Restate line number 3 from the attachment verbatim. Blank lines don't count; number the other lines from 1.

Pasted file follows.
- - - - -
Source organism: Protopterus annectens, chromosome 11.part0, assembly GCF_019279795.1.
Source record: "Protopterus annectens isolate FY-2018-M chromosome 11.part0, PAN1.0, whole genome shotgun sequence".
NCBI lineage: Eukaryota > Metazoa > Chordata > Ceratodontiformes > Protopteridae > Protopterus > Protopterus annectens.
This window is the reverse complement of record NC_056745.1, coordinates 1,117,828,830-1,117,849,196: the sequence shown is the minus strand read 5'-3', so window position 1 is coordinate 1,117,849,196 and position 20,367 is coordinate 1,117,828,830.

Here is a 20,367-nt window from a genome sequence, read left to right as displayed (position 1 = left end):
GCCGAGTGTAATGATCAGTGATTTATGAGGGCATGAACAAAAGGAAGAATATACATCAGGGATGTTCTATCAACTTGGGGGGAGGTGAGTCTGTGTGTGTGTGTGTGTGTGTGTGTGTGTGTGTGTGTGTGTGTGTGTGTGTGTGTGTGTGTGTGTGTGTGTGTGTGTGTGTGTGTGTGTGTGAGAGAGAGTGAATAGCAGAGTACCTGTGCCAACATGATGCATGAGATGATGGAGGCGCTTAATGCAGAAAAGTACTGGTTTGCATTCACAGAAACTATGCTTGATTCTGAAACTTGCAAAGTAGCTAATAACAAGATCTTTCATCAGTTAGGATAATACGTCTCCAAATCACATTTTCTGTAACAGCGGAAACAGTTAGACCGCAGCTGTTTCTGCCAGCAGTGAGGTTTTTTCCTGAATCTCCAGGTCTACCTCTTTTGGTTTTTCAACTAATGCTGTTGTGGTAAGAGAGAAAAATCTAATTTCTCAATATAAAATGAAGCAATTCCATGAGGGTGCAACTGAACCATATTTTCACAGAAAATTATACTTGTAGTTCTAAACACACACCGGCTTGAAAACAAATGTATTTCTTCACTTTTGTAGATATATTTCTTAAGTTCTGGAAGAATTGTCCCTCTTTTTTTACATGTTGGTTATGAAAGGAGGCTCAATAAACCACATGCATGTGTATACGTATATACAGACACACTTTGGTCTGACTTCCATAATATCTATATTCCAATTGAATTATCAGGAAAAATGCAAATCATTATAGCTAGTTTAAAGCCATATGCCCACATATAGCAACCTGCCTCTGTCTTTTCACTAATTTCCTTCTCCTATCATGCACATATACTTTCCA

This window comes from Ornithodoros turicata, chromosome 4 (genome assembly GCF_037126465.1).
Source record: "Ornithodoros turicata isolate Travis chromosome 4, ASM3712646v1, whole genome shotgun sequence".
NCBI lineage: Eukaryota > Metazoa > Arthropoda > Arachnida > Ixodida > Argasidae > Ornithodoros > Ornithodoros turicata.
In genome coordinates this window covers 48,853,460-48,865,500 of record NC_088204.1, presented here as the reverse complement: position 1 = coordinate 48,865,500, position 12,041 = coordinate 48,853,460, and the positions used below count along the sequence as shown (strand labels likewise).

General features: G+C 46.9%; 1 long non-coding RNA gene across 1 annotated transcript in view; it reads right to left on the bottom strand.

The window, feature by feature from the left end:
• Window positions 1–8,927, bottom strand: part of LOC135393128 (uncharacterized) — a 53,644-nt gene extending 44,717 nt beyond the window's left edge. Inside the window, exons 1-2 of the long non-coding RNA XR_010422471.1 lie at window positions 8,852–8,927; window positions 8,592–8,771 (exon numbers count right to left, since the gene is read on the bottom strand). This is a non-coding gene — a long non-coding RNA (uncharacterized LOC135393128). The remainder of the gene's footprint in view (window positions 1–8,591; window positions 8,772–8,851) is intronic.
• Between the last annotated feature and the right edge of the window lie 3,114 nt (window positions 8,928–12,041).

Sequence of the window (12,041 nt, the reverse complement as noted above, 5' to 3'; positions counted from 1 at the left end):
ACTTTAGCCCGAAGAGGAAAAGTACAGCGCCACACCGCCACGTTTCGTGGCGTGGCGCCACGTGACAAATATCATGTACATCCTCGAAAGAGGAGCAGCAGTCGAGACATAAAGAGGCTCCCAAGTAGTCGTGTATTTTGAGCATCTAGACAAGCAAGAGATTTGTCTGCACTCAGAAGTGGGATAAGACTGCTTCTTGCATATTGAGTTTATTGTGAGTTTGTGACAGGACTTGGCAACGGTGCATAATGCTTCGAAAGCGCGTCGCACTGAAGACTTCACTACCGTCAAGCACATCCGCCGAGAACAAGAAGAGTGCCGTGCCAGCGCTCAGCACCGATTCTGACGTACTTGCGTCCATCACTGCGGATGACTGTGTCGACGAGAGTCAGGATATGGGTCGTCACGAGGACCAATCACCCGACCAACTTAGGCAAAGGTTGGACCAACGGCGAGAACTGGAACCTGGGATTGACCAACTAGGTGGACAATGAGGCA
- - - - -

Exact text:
NCBI lineage: Eukaryota > Metazoa > Chordata > Ceratodontiformes > Protopteridae > Protopterus > Protopterus annectens.